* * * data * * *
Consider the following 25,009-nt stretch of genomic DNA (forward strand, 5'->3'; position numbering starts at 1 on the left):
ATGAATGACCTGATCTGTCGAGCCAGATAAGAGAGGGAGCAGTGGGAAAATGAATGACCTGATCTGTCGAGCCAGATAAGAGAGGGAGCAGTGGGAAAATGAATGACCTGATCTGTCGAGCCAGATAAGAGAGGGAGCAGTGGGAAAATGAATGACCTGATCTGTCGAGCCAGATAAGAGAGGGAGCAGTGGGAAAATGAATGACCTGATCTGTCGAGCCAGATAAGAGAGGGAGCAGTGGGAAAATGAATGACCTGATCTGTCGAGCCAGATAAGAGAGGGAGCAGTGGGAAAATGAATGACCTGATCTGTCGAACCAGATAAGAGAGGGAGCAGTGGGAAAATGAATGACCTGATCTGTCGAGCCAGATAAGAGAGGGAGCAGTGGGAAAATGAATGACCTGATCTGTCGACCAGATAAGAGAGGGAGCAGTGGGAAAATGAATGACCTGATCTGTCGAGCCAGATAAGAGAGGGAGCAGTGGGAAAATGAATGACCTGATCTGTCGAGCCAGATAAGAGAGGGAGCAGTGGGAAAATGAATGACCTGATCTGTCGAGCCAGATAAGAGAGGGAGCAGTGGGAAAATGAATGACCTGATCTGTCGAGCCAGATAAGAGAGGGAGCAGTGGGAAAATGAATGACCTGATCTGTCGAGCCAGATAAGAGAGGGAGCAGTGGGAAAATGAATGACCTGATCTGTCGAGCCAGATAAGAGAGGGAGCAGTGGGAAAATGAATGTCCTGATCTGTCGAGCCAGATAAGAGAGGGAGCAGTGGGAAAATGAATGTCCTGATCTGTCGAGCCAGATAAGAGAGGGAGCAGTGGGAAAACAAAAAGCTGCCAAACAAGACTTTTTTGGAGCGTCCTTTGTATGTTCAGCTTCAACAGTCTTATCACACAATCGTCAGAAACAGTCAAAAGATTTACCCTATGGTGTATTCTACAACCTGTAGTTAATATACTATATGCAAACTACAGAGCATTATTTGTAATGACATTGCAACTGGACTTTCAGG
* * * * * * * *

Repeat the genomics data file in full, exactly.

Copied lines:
Consider the following 25,009-nt stretch of genomic DNA (forward strand, 5'->3'; position numbering starts at 1 on the left):
ATGAATGACCTGATCTGTCGAGCCAGATAAGAGAGGGAGCAGTGGGAAAATGAATGACCTGATCTGTCGAGCCAGATAAGAGAGGGAGCAGTGGGAAAATGAATGACCTGATCTGTCGAGCCAGATAAGAGAGGGAGCAGTGGGAAAATGAATGACCTGATCTGTCGAGCCAGATAAGAGAGGGAGCAGTGGGAAAATGAATGACCTGATCTGTCGAGCCAGATAAGAGAGGGAGCAGTGGGAAAATGAATGACCTGATCTGTCGAGCCAGATAAGAGAGGGAGCAGTGGGAAAATGAATGACCTGATCTGTCGAACCAGATAAGAGAGGGAGCAGTGGGAAAATGAATGACCTGATCTGTCGAGCCAGATAAGAGAGGGAGCAGTGGGAAAATGAATGACCTGATCTGTCGACCAGATAAGAGAGGGAGCAGTGGGAAAATGAATGACCTGATCTGTCGAGCCAGATAAGAGAGGGAGCAGTGGGAAAATGAATGACCTGATCTGTCGAGCCAGATAAGAGAGGGAGCAGTGGGAAAATGAATGACCTGATCTGTCGAGCCAGATAAGAGAGGGAGCAGTGGGAAAATGAATGACCTGATCTGTCGAGCCAGATAAGAGAGGGAGCAGTGGGAAAATGAATGACCTGATCTGTCGAGCCAGATAAGAGAGGGAGCAGTGGGAAAATGAATGACCTGATCTGTCGAGCCAGATAAGAGAGGGAGCAGTGGGAAAATGAATGTCCTGATCTGTCGAGCCAGATAAGAGAGGGAGCAGTGGGAAAATGAATGTCCTGATCTGTCGAGCCAGATAAGAGAGGGAGCAGTGGGAAAACAAAAAGCTGCCAAACAAGACTTTTTTGGAGCGTCCTTTGTATGTTCAGCTTCAACAGTCTTATCACACAATCGTCAGAAACAGTCAAAAGATTTACCCTATGGTGTATTCTACAACCTGTAGTTAATATACTATATGCAAACTACAGAGCATTATTTGTAATGACATTGCAACTGGACTTTCAGG